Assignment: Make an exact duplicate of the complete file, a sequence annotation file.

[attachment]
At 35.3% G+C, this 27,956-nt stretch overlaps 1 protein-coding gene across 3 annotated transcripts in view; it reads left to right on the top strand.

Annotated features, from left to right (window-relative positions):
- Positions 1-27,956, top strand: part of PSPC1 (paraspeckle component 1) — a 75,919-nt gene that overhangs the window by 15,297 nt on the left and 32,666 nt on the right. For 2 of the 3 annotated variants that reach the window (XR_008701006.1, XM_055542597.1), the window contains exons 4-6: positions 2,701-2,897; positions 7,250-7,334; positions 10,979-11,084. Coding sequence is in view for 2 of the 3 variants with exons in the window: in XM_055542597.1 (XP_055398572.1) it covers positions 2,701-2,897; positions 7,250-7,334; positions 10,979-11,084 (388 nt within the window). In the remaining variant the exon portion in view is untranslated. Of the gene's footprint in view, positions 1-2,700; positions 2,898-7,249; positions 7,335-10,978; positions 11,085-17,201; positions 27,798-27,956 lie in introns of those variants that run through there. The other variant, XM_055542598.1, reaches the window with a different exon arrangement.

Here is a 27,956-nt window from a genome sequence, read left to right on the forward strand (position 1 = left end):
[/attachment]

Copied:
At 35.3% G+C, this 27,956-nt stretch overlaps 1 protein-coding gene across 3 annotated transcripts in view; it reads left to right on the top strand.

Annotated features, from left to right (window-relative positions):
- Positions 1-27,956, top strand: part of PSPC1 (paraspeckle component 1) — a 75,919-nt gene that overhangs the window by 15,297 nt on the left and 32,666 nt on the right. For 2 of the 3 annotated variants that reach the window (XR_008701006.1, XM_055542597.1), the window contains exons 4-6: positions 2,701-2,897; positions 7,250-7,334; positions 10,979-11,084. Coding sequence is in view for 2 of the 3 variants with exons in the window: in XM_055542597.1 (XP_055398572.1) it covers positions 2,701-2,897; positions 7,250-7,334; positions 10,979-11,084 (388 nt within the window). In the remaining variant the exon portion in view is untranslated. Of the gene's footprint in view, positions 1-2,700; positions 2,898-7,249; positions 7,335-10,978; positions 11,085-17,201; positions 27,798-27,956 lie in introns of those variants that run through there. The other variant, XM_055542598.1, reaches the window with a different exon arrangement.

Here is a 27,956-nt window from a genome sequence, read left to right on the forward strand (position 1 = left end):